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Some of Alfred's most outstanding structures date from the nineteenth and early twentieth century, reflecting the continued prosperity of the institution and, more profoundly, the emergence of Alfred's ceramic industry. The story of Alfred's clayworks industry illustrates the emergence and development of brick and terra cotta manufacturing throughout America. By the late 1880s, numerous brick and clay manufacturers had been established throughout the northeast. The Celadon Terra Cotta Tile Company in Alfred emerged as a renowned leader in the industry. The company flourished for two decades, gaining national recognition for the variety and quality of its clayworks, and the Village of Alfred served as a showcase and testing grounds for the company's products. The Terra Cotta building was originally the office building and display center (clients could order directly from the exterior or interior designs; it was a "three-dimensional catalog") until the tile plant was destroyed by fire in 1909. The office building was spared since it sat apart from the rest. The building remains the most intact example of molded and/or sculpted terra-cotta ornamentation in Alfred. In fact, the Terra Cotta is such an unusual building that a replica was produced and exhibited at the 1892 World's Fair in Chicago.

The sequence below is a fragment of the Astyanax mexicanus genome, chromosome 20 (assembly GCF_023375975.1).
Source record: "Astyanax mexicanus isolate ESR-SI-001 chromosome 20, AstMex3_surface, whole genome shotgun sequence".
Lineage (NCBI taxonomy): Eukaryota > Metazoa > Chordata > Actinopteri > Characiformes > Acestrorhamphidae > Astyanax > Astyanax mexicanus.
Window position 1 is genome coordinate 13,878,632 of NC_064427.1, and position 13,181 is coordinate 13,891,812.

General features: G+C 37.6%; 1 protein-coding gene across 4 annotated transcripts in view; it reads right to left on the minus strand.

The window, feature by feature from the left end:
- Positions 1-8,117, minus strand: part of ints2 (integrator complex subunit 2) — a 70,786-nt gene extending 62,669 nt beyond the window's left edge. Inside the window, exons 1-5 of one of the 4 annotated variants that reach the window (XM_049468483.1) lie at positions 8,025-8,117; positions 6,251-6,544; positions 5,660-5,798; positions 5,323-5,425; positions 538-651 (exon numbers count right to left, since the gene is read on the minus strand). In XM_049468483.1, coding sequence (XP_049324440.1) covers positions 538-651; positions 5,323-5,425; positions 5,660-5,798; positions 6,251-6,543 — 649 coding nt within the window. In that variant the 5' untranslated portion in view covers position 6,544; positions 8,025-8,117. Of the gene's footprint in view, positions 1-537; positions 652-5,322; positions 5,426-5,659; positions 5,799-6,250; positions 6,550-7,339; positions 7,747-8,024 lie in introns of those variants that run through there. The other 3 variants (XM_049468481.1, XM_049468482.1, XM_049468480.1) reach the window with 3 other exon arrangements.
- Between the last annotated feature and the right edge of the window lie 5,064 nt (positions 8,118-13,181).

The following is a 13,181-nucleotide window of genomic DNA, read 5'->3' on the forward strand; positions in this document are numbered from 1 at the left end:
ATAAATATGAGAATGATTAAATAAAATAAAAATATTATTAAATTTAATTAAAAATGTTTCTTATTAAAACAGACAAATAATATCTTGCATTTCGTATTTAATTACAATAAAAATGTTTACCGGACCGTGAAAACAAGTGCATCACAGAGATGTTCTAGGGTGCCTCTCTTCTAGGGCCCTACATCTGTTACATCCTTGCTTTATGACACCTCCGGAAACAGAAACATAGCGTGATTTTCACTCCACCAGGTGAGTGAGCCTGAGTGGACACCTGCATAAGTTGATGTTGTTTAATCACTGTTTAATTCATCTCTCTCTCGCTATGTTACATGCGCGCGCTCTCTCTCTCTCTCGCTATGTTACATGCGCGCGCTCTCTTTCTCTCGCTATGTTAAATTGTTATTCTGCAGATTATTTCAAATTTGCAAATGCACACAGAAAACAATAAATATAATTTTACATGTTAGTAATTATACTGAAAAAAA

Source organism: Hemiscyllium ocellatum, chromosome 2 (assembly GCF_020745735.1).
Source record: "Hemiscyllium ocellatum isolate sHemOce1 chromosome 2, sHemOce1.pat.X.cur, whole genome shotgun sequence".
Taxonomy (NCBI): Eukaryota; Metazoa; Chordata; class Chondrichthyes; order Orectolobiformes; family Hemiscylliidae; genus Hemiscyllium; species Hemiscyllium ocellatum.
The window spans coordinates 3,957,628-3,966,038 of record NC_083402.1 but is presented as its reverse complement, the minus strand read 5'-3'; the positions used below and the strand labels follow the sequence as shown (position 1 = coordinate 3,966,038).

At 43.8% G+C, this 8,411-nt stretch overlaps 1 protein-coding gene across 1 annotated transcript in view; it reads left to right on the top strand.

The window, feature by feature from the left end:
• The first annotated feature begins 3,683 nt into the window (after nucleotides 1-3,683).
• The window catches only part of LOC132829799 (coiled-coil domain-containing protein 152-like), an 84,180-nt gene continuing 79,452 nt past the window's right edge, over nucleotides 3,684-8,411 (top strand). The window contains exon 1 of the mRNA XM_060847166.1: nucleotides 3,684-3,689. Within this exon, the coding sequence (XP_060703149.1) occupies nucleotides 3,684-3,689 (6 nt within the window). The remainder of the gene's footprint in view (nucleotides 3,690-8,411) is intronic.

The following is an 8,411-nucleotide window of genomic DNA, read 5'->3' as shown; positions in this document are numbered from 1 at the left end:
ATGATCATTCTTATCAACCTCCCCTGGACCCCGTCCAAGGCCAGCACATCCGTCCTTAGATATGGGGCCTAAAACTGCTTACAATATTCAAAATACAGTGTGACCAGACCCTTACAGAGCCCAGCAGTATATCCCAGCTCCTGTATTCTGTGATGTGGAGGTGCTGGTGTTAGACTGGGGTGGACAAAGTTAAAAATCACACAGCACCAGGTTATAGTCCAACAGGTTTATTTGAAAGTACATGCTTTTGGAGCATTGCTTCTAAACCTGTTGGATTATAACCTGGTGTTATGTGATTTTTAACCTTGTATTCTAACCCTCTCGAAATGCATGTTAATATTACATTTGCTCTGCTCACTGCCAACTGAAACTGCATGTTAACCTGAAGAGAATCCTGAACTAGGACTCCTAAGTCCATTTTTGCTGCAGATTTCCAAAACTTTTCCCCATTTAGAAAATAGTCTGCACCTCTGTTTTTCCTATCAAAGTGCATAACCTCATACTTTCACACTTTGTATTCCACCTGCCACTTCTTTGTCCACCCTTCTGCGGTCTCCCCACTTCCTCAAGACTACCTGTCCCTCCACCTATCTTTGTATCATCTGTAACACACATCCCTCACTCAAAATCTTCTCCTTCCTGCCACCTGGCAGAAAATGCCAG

In the years following the fire the building has served many uses: as a gift shop, a village police justice court room, a gallery and sales room for Glidden Pottery, and a meeting place for the Society of Friends. In 1969, when Alfred University planned to construct a new gymnasium on the site, the Alfred Historical Society worked to preserve and move the building. It was listed on the National Register in 1972 and relocated to its present site in 1974. The Alfred Historical Society hosts open houses throughout the year for people wishing to examine the interior and learn about the history of the building and the tile company.